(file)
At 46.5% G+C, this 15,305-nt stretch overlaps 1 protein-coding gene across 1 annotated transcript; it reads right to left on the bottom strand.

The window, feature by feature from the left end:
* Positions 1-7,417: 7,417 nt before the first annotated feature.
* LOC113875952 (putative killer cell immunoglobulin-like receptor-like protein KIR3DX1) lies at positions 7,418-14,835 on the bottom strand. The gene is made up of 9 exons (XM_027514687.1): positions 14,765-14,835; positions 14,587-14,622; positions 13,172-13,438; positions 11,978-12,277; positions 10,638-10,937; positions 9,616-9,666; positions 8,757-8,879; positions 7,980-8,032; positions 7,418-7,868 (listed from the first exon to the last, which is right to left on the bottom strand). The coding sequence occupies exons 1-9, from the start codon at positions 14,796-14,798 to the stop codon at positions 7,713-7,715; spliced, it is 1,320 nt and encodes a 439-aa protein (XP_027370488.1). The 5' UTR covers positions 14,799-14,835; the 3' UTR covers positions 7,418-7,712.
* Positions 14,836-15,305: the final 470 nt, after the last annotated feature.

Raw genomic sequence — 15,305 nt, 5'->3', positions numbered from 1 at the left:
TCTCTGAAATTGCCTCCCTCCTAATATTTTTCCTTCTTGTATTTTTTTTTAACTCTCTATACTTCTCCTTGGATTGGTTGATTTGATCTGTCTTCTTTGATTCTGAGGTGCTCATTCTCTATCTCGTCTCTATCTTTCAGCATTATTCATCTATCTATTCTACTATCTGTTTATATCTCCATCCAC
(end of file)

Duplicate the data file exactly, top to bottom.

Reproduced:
At 46.5% G+C, this 15,305-nt stretch overlaps 1 protein-coding gene across 1 annotated transcript; it reads right to left on the bottom strand.

The window, feature by feature from the left end:
* Positions 1-7,417: 7,417 nt before the first annotated feature.
* LOC113875952 (putative killer cell immunoglobulin-like receptor-like protein KIR3DX1) lies at positions 7,418-14,835 on the bottom strand. The gene is made up of 9 exons (XM_027514687.1): positions 14,765-14,835; positions 14,587-14,622; positions 13,172-13,438; positions 11,978-12,277; positions 10,638-10,937; positions 9,616-9,666; positions 8,757-8,879; positions 7,980-8,032; positions 7,418-7,868 (listed from the first exon to the last, which is right to left on the bottom strand). The coding sequence occupies exons 1-9, from the start codon at positions 14,796-14,798 to the stop codon at positions 7,713-7,715; spliced, it is 1,320 nt and encodes a 439-aa protein (XP_027370488.1). The 5' UTR covers positions 14,799-14,835; the 3' UTR covers positions 7,418-7,712.
* Positions 14,836-15,305: the final 470 nt, after the last annotated feature.

Raw genomic sequence — 15,305 nt, 5'->3', positions numbered from 1 at the left:
TCTCTGAAATTGCCTCCCTCCTAATATTTTTCCTTCTTGTATTTTTTTTTAACTCTCTATACTTCTCCTTGGATTGGTTGATTTGATCTGTCTTCTTTGATTCTGAGGTGCTCATTCTCTATCTCGTCTCTATCTTTCAGCATTATTCATCTATCTATTCTACTATCTGTTTATATCTCCATCCAC